Gallia est omnis dívísa in partés trés, quárum únam incolunt Belgae, aliam Aquítání, tertiam quí ipsórum linguá Celtae, nostrá Gallí appellantur. Hí omnés linguá, ínstitútís, légibus inter sé differunt. Gallós ab Aquítánís Garumna flúmen, á Belgís Mátrona et Séquana dívidit. Hórum omnium fortissimí sunt Belgae, proptereá quod á cultú atque húmánitáte próvinciae longissimé absunt, miniméque ad eós mercátórés saepe commeant atque ea quae ad efféminandós animós pertinent important, proximíque sunt Germánís, quí tráns Rhénum incolunt, quibuscum continenter bellum gerunt. Quá dé causá Helvétií quoque reliquós Gallós virtúte praecédunt, quod feré cotídiánís proeliís cum Germánís contendunt, cum aut suís fínibus eós prohibent aut ipsí in eórum fínibus bellum gerunt. Eórum úna pars, quam Gallós obtinére dictum est, initium capit á flúmine Rhodanó, continétur Garumná flúmine, Óceanó, fínibus Belgárum; attingit etiam ab Séquanís et Helvétiís flúmen Rhénum; vergit ad septentriónés. Belgae ab extrémís Galliae fínibus oriuntur; pertinent ad ínferiórem partem flúminis Rhéní; spectant in septentriónem et orientem sólem. Aquítánia á Garumná flúmine ad Pýrénaeós montés et eam partem Óceaní quae est ad Hispániam pertinet; spectat inter occásum sólis et septentriónés.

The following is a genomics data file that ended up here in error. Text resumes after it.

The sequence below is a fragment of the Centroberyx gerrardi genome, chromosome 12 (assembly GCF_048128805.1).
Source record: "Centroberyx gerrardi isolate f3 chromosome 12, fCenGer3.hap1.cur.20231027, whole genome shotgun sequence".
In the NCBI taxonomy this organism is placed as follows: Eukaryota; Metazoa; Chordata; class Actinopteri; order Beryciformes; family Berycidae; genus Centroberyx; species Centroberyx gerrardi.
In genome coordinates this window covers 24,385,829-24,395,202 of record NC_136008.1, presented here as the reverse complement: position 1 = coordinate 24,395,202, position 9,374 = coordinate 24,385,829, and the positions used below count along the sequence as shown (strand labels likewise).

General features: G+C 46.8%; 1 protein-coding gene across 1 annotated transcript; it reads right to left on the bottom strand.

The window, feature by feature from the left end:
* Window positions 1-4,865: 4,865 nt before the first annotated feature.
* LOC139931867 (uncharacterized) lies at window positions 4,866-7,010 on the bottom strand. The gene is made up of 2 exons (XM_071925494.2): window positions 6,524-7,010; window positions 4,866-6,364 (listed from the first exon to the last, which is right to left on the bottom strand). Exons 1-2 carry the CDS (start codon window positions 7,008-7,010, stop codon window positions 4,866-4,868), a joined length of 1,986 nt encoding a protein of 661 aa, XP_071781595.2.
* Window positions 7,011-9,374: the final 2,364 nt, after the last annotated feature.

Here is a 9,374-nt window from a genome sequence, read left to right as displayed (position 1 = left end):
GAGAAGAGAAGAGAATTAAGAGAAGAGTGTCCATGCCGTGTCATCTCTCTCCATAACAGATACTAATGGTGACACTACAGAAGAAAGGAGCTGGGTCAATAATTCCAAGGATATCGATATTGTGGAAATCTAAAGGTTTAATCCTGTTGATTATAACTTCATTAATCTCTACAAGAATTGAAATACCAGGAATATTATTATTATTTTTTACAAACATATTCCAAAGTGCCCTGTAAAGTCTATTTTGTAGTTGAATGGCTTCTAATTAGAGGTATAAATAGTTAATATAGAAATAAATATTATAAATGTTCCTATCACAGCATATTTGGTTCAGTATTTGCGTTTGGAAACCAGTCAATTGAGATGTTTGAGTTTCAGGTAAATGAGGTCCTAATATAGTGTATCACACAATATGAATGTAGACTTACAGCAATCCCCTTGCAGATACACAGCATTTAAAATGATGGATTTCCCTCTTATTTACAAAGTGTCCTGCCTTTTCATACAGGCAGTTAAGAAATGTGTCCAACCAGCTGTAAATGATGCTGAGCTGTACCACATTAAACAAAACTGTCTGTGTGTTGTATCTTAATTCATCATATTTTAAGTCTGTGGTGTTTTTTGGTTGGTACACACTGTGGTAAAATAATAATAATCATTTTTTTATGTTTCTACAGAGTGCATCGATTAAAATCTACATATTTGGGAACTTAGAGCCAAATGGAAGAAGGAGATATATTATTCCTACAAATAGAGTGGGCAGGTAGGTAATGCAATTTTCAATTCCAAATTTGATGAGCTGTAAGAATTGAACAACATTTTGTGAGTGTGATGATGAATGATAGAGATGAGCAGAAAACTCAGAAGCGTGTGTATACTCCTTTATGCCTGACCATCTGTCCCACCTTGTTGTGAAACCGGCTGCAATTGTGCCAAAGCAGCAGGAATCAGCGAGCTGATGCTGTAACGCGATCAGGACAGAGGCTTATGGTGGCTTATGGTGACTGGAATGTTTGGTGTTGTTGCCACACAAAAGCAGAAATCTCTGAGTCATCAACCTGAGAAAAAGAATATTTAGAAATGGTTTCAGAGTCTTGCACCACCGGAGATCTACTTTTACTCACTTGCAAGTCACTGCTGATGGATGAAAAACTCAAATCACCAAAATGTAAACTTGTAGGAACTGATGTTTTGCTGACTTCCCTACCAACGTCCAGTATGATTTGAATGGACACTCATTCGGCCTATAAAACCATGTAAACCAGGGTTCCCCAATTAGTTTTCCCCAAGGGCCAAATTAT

Tá an Rós ar ais Baby! Agus táimse ana-shásta fé seo. Thánamar le chéile ag an ndeireadh seachtaine chun é seo a fhógairt agus ón maidin sin aríst tá an tine lasta fúinn ar fad.Independent.ie, 16 February 2022
Joining you at the table are headstrong captain Valentine and rule-obsessed robot Frette. During your quest to defeat the Dragon Lord, you'll meet a cast of lovable misfits like a lute-wielding Bardbarian and your very own Fairy Punchfather.